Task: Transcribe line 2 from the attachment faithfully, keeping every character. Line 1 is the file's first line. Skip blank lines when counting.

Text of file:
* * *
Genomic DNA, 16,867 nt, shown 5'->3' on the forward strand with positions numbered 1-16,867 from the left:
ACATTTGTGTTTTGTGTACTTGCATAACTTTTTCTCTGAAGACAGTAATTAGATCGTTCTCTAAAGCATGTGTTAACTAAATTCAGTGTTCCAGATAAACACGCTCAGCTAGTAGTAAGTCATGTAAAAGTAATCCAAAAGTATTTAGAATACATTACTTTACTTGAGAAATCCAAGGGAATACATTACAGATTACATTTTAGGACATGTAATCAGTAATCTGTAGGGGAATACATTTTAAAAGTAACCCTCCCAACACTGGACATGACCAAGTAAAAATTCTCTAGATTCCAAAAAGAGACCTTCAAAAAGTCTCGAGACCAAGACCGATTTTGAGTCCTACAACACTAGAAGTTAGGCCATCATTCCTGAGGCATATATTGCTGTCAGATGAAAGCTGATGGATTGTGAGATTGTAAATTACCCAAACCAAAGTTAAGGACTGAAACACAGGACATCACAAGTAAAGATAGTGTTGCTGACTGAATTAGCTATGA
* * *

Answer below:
ACATTTGTGTTTTGTGTACTTGCATAACTTTTTCTCTGAAGACAGTAATTAGATCGTTCTCTAAAGCATGTGTTAACTAAATTCAGTGTTCCAGATAAACACGCTCAGCTAGTAGTAAGTCATGTAAAAGTAATCCAAAAGTATTTAGAATACATTACTTTACTTGAGAAATCCAAGGGAATACATTACAGATTACATTTTAGGACATGTAATCAGTAATCTGTAGGGGAATACATTTTAAAAGTAACCCTCCCAACACTGGACATGACCAAGTAAAAATTCTCTAGATTCCAAAAAGAGACCTTCAAAAAGTCTCGAGACCAAGACCGATTTTGAGTCCTACAACACTAGAAGTTAGGCCATCATTCCTGAGGCATATATTGCTGTCAGATGAAAGCTGATGGATTGTGAGATTGTAAATTACCCAAACCAAAGTTAAGGACTGAAACACAGGACATCACAAGTAAAGATAGTGTTGCTGACTGAATTAGCTATGA